Tuesday, June 10, 2014

Burdock Recipe - Burdock Root Pickles


Burdock is a biennial plant, and knowing which year plant is in is necessary before you attempt to dig and harvest the roots.  From the second year's growth, we gather the flower stalk, which is delicious peeled and boiled, tasting like artichokes. By mid-June, you can tell how old your burdock plant is, because that is when the flower stalk will bolt up from the center of the basal rosette. We dig the roots from the first year's plant, since they are less woody and stringy. The roots can be dug in spring, summer, or fall, but you'll get the biggest roots in the fall. Digging in sandy or rocky soil is easier, as is digging after it rains, because burdock roots are long and tough. Often you'll only get part of the root broken off, and that's fine to use for cooking or pickling. We have 2 burdocks in our area, great burdock (Articum lappa) and common burdock (Articum minus), both with edible roots. The Japanese consider burdock root a useful vegetable, and call it gobo. Here's a pickle recipe to make if you ever come across a big patch that was exceptionally easy to harvest, they're tart and make a nice addition to any pickle tray.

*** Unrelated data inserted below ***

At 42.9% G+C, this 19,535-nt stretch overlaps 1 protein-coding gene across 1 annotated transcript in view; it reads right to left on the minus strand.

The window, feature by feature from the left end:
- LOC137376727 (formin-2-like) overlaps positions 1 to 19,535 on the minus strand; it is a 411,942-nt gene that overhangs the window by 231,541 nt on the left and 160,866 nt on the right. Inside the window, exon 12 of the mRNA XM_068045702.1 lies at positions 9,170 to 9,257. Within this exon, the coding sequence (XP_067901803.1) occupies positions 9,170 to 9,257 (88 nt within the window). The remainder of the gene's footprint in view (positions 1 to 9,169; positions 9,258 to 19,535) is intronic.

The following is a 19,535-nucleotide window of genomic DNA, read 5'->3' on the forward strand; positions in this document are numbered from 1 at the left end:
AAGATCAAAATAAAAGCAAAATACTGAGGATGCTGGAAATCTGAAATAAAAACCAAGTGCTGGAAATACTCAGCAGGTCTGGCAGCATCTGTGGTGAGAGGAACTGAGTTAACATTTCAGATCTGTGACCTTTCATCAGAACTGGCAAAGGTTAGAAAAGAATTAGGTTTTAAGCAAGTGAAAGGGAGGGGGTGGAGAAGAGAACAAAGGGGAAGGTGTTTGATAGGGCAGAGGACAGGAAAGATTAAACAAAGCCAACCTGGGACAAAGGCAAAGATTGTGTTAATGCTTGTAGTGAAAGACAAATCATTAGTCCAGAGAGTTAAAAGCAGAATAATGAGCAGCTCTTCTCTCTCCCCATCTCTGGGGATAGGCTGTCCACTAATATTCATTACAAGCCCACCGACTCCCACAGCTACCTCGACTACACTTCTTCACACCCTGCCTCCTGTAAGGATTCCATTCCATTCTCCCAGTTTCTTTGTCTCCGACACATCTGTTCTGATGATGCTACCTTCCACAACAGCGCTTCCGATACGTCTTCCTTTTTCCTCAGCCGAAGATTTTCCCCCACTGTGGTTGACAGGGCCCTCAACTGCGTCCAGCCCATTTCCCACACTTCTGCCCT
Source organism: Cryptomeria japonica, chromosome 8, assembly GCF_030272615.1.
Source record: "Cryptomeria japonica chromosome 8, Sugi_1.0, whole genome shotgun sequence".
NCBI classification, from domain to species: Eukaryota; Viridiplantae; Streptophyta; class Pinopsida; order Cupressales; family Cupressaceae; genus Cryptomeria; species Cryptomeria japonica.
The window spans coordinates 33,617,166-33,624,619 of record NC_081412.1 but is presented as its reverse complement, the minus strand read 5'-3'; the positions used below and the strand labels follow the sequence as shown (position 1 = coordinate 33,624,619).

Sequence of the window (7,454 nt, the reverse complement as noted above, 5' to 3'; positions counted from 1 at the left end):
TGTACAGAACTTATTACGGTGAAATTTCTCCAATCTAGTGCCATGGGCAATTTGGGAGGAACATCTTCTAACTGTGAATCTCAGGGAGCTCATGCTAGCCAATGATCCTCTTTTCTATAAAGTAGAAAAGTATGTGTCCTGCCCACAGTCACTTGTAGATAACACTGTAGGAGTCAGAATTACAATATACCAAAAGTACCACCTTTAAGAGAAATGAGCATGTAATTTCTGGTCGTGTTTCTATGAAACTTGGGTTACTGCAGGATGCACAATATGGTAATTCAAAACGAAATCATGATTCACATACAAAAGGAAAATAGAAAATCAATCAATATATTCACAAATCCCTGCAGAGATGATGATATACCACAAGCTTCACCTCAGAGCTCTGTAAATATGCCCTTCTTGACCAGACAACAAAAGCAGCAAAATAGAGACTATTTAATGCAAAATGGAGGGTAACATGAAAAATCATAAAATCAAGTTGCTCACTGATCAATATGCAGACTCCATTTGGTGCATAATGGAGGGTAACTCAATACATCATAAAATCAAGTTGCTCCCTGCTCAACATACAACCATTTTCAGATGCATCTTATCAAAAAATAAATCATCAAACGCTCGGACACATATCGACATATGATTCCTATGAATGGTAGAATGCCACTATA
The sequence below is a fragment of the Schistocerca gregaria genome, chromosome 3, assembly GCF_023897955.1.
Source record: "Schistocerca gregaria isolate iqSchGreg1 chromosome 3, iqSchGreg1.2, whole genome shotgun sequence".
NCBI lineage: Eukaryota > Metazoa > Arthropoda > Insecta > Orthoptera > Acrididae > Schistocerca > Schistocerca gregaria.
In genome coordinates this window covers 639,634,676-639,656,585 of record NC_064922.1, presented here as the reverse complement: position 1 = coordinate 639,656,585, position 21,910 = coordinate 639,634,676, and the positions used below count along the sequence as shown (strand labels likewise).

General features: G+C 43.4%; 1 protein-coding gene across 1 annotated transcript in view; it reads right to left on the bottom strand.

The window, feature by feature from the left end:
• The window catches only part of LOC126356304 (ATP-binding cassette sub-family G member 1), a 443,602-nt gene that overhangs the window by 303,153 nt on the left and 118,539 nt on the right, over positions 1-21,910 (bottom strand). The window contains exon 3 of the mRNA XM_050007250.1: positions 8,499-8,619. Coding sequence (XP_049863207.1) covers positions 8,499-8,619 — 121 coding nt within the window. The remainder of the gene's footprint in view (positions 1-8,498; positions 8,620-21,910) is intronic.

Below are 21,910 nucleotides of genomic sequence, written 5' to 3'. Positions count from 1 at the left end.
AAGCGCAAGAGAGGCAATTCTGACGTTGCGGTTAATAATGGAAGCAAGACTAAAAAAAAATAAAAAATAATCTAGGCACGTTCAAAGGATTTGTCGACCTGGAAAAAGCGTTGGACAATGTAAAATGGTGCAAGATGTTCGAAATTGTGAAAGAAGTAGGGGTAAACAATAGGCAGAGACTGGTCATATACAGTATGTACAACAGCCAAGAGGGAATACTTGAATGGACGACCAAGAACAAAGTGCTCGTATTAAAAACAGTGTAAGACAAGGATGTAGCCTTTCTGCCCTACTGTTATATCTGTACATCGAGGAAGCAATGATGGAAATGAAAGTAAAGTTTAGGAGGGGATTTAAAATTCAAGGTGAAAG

Burdock Root Pickles                 makes 1 quart jar

about 2 pounds burdock root, enough to fill a quart canning jar
1/2 c. soy sauce
1/4 c. water
3/4 c. rice wine vinegar
6 Tbsp apple cider vinegar
1 Tbsp diced garlic
1 Tbsp diced ginger

1. Peel the burdock root and cut it into uniform sticks. Boil the sticks in salted water for 5 minutes, until tender. Drain the sticks, then pack them tightly in a sanitized quart canning jar.
2. In another pot, add the soy sauce, water, rice wine vinegar, apple cider vinegar, garlic and ginger. Bring the brine up to a boil for 2 minutes.
3. Pour the brine over the burdock sticks, and let it sit for 10 minutes. Add more brine if needed to cover the burdock. At this point, you can keep the pickles in the fridge and eat them in about 3 weeks. If you want to make them shelf stable, cap the jar with a canning lid and boil the jar for 20 minutes to seal. The pickles taste best after resting for at least 2 weeks, and will keep in the fridge once opened.

Second year growth with flower stalk


1 comment:

Alan Bergo said...

I've found that burdock takes a long time to become tender, and has a bit of a funky, chewy mouth-feel if not cooked until soft, especially when the root is cooked whole. Is the aim of this recipe to have a crunchy pickle? Love the addition of the soy sauce to the pickle, I'm definitely trying that out. Thanks for sharing.